Los Urabeños, the Revolutionary Armed Forces of Colombia (FARC), La Familia Michoacana and other transnational drug trafficking organizations use distinctive logos to identify their cocaine shipments to El Salvador, Bolivia, and Argentina.
The use of logos to identify cocaine shipments has become so widespread that law enforcement agencies are keeping track of the insignias to track the drug trafficking activity of organized crime groups.
The Latin American and Caribbean Community of Police Intelligence (CLACIP), comprised of 25 law enforcement agencies in Latin America and the Caribbean, is cataloging the use of logos by drug trafficking organizations.
Colombia, El Salvador, Bolivia, and Argentina are among the countries which are using logos to identify which organized crime groups are responsible for specific drug shipments. Latin American police forces have recorded thousands of logos used by transnational criminal organizations and local gangs. The logos include shields for soccer teams to cartoon caricatures which identify drug trafficking routes.
Drug traffickers use logos with greater frequency
Drug trafficking groups which operate in Latin America and in the Caribbean region are using logos to mark their cocaine shipments with increasing frequency, said Erubiel Tirado, program director of the National Security Studies at Iberoamericana University (UIA) in Mexico City.
Cartels use logos to differentiate themselves and their “product” from other drug traffickers, Tirado said. The logos are used by drug traffickers to show they produced and intend to distribute specific loads of drugs.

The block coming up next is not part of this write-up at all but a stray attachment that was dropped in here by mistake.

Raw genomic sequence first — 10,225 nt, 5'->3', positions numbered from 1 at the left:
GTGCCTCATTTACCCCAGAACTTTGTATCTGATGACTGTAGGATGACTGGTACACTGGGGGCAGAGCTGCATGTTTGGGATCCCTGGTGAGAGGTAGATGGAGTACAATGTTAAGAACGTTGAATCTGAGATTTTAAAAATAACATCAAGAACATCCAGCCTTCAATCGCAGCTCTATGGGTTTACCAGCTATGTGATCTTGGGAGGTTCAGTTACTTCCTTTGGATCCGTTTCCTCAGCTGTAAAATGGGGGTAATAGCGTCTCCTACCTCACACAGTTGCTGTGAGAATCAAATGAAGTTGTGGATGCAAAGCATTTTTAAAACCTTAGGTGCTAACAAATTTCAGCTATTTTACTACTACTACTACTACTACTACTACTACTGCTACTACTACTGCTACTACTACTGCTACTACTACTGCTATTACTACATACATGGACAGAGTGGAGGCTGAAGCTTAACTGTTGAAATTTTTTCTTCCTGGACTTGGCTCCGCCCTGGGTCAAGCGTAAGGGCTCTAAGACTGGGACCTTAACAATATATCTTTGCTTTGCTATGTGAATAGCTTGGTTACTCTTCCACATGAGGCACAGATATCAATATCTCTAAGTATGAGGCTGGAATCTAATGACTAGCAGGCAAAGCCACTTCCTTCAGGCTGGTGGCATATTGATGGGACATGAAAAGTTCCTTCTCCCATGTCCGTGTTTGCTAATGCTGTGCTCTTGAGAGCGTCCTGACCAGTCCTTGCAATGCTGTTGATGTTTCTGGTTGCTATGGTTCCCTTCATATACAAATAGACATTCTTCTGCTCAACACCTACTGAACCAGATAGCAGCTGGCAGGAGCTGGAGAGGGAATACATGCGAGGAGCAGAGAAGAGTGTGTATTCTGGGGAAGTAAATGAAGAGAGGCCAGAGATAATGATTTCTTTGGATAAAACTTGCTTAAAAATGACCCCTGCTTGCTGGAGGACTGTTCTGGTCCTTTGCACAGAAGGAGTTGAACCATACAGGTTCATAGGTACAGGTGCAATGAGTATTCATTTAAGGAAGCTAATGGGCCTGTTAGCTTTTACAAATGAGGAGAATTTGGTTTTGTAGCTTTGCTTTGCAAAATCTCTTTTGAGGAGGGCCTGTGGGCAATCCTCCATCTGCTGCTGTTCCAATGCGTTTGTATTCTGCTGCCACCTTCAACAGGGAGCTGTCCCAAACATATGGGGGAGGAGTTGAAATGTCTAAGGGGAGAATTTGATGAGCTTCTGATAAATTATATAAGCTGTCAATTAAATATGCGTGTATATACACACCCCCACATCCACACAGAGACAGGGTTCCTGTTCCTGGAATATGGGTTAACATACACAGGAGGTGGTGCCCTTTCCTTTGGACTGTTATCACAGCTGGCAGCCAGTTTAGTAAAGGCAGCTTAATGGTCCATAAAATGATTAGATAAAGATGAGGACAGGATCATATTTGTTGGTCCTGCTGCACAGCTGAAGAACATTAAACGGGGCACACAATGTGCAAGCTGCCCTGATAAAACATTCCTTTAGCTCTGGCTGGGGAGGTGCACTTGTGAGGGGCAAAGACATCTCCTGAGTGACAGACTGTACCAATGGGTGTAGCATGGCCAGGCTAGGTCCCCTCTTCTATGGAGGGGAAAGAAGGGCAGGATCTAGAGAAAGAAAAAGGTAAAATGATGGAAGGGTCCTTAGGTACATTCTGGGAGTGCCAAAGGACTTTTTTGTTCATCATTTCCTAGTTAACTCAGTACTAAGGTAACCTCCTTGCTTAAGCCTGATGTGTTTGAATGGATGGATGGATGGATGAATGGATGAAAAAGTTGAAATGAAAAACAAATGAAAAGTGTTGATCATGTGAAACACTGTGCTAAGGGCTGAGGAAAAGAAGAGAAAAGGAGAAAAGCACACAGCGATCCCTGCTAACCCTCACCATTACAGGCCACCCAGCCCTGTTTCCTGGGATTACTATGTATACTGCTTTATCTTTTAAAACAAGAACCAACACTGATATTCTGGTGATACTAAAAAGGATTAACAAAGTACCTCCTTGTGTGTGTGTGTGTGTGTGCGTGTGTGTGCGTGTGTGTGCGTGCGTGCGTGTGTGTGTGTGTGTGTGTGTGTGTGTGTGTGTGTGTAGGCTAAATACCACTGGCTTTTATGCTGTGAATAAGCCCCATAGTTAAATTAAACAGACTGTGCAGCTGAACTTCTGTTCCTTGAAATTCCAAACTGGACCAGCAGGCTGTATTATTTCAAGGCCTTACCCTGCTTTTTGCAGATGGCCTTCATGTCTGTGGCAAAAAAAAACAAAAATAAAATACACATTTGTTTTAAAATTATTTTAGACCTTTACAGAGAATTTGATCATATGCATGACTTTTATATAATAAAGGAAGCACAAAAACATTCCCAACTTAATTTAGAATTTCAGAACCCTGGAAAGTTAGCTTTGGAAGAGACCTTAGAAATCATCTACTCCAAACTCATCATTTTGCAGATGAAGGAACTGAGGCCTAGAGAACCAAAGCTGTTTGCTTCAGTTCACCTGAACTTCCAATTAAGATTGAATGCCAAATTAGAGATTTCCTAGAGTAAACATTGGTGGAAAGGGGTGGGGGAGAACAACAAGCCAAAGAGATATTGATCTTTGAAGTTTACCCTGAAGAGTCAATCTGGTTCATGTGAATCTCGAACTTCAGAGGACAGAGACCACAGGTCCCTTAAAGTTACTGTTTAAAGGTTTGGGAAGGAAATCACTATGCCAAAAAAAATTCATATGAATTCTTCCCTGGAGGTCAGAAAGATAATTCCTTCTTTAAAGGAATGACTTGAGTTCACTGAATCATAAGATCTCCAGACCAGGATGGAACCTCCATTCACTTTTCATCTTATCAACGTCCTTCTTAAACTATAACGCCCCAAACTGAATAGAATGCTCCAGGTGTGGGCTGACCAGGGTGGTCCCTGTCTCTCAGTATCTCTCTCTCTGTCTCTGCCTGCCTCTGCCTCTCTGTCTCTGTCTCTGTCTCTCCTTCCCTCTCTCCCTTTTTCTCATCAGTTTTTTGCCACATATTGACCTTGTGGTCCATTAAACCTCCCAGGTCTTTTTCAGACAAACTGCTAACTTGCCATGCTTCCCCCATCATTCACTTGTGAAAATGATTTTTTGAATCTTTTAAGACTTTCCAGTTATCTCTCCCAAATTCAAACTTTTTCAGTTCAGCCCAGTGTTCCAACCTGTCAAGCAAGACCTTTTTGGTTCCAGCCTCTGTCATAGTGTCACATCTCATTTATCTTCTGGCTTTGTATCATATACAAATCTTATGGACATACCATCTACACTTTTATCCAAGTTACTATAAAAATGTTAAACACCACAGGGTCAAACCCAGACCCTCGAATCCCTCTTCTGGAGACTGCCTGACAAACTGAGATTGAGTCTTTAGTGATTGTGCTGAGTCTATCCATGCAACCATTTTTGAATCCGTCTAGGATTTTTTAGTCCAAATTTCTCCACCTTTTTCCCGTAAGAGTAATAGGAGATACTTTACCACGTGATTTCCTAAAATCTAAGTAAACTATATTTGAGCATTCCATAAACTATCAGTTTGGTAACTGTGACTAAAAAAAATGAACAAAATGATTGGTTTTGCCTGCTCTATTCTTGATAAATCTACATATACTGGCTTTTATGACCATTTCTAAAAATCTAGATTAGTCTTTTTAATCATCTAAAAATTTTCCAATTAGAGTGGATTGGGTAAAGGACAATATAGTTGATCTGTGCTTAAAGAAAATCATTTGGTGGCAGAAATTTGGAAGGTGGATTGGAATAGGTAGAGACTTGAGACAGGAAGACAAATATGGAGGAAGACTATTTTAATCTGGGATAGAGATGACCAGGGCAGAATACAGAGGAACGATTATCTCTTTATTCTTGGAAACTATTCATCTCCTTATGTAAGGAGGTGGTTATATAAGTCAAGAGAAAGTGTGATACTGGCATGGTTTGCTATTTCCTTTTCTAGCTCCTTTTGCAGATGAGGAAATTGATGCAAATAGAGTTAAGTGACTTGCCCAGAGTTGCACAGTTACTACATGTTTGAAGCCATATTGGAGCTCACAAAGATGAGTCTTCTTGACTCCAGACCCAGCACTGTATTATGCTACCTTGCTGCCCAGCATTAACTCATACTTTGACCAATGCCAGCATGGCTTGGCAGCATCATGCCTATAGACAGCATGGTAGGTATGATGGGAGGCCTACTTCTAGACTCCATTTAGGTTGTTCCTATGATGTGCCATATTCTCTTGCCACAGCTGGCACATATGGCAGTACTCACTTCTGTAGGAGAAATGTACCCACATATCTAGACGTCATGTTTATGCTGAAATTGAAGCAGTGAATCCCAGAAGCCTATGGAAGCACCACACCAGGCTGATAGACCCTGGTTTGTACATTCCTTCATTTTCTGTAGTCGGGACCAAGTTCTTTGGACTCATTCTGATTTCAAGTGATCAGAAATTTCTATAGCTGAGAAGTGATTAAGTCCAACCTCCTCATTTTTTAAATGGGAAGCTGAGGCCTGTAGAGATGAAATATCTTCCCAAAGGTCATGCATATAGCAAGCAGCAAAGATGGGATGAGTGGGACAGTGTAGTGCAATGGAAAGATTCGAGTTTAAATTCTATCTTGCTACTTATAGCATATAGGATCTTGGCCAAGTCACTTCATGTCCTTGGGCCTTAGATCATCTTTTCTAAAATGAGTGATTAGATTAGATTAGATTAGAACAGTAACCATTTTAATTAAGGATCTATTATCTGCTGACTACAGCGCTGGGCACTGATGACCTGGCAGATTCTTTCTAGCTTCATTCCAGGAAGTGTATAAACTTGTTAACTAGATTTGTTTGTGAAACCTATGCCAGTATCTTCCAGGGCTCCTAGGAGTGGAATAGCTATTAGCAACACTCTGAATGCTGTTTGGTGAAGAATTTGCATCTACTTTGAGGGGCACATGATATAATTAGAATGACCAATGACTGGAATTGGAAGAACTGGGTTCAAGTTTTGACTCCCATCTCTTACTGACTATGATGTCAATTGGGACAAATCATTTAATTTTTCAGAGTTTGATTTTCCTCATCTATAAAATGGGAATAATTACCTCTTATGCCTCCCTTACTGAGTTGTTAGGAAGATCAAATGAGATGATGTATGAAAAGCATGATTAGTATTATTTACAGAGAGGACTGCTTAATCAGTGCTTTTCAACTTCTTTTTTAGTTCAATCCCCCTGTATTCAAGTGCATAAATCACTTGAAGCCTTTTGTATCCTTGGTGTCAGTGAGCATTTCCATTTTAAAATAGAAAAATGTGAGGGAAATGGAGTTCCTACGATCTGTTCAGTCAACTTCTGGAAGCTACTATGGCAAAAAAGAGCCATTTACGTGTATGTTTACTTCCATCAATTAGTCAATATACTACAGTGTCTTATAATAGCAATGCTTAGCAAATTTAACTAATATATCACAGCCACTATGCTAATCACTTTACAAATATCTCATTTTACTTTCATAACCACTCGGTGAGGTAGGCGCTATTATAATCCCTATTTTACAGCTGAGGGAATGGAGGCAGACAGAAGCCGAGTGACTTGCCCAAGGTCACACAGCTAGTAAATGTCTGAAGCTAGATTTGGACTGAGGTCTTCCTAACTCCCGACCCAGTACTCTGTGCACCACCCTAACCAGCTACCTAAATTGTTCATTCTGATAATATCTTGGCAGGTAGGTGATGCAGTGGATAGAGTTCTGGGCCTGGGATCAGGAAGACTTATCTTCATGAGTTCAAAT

“Seals or logos have become a certification mark or fingerprint of drug cartels,” Tirado said. “Before, they were referred to as a signature.”
Typically, large cocaine shipments have two identification logos: The cocaine producer places the first directly over the cocaine before it is packed. This seal represents the origin of the drug, and is meant to guarantee its quality and purity. There are labs involved in producing or storing drugs for different cartels, so these locations have different seals, logos, or decals to identify who the cocaine belongs to before shipping it to countries like Colombia, El Salvador, Bolivia, and Argentina.
The second logo is the supplier’s brand, according to a blog written by Norberto López Camelo from Argentina, the former commander of an Argentinian provincial police unit which investigates drug trafficking.
Large drug shipments usually belong to more than one drug cartel, Semana reported. Drug kingpins sometimes work together to coordinate large shipments to reduce transportation costs. When they cooperate on the same drug shipment, different drug cartels mark their cargo with their logos.
Drug kingpins know that authorities are keeping track of the logos they use to identify their shipments, and are trying to adjust, Tirado said. “Drug bosses know that this type of labeling can be a useful tool for authorities to use as evidence in prosecuting them,” Tirado said. “For this reason, the bosses have diversified and expanded their selection of markings on drugs in order to evade justice.”
Colombians started the practice of using logos
The first drug trafficking organizations to use logos to mark cocaine were Colombian, and later Mexican. In the 1980s, the Cali and Medellin cartels marked shipments with seals or symbols to prevent theft of their shipments.